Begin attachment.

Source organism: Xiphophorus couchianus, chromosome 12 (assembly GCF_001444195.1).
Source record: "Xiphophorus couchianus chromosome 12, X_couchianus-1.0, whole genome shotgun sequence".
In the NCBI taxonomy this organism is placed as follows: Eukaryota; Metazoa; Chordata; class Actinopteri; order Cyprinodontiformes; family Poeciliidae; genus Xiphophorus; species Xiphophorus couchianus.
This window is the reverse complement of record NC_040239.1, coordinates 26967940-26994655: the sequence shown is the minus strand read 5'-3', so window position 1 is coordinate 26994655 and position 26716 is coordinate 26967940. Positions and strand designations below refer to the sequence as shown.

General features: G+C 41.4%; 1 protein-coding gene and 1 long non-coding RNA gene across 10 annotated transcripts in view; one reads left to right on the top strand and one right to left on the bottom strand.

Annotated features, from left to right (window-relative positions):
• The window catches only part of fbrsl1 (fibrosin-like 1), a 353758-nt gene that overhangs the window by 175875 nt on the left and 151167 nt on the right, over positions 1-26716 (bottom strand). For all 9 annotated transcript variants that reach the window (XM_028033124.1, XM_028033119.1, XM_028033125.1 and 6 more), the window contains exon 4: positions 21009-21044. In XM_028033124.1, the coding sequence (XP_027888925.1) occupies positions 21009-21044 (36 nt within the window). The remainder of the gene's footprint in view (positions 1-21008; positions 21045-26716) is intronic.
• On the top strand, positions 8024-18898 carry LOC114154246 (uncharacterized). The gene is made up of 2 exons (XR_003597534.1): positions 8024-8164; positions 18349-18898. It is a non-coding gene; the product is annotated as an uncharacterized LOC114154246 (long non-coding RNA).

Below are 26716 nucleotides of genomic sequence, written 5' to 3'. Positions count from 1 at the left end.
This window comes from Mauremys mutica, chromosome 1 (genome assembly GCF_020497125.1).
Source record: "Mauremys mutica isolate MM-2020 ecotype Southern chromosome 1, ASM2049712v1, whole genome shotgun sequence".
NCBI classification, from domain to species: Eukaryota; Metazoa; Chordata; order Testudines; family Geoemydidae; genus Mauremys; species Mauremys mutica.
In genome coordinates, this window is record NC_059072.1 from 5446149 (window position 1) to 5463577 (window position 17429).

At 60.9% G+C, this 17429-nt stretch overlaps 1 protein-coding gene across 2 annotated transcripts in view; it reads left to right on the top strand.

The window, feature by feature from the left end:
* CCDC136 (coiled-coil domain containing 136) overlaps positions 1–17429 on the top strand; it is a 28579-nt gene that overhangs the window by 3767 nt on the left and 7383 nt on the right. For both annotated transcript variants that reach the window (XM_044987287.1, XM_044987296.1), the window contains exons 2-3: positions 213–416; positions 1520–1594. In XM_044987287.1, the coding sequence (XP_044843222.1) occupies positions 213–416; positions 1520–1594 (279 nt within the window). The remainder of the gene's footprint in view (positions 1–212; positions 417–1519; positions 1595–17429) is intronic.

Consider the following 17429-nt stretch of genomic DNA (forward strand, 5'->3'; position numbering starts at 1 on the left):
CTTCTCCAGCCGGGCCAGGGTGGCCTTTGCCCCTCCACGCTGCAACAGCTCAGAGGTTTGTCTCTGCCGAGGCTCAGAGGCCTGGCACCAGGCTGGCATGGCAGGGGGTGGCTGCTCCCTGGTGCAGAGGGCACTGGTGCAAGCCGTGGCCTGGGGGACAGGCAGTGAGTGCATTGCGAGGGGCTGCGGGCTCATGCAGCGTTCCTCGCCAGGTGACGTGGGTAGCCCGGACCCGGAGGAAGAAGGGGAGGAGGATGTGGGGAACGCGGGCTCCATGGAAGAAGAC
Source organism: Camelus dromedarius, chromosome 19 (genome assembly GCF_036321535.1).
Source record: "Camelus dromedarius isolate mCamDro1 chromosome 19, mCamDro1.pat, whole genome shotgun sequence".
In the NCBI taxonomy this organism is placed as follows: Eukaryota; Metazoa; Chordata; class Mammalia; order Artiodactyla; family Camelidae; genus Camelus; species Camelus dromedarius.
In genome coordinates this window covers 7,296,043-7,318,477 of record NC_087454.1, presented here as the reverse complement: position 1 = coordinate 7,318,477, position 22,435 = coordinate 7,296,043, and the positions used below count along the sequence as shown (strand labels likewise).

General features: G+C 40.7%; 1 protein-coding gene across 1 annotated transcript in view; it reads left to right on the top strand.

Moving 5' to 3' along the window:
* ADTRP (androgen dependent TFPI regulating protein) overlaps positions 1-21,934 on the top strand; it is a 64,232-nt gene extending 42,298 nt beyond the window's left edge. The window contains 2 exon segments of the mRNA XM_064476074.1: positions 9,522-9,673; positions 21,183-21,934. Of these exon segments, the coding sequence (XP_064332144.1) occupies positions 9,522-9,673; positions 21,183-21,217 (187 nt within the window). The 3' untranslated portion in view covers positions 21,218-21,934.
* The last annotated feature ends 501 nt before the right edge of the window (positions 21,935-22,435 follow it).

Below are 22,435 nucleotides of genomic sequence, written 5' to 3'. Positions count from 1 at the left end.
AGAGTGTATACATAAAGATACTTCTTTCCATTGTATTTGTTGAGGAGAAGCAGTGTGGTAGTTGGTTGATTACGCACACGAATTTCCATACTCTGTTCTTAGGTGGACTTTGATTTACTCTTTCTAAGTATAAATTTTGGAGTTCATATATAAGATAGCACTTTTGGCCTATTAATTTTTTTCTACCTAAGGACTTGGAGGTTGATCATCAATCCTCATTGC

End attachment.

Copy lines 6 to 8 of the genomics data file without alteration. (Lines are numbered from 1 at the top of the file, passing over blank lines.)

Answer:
Annotated features, from left to right (window-relative positions):
• The window catches only part of fbrsl1 (fibrosin-like 1), a 353758-nt gene that overhangs the window by 175875 nt on the left and 151167 nt on the right, over positions 1-26716 (bottom strand). For all 9 annotated transcript variants that reach the window (XM_028033124.1, XM_028033119.1, XM_028033125.1 and 6 more), the window contains exon 4: positions 21009-21044. In XM_028033124.1, the coding sequence (XP_027888925.1) occupies positions 21009-21044 (36 nt within the window). The remainder of the gene's footprint in view (positions 1-21008; positions 21045-26716) is intronic.
• On the top strand, positions 8024-18898 carry LOC114154246 (uncharacterized). The gene is made up of 2 exons (XR_003597534.1): positions 8024-8164; positions 18349-18898. It is a non-coding gene; the product is annotated as an uncharacterized LOC114154246 (long non-coding RNA).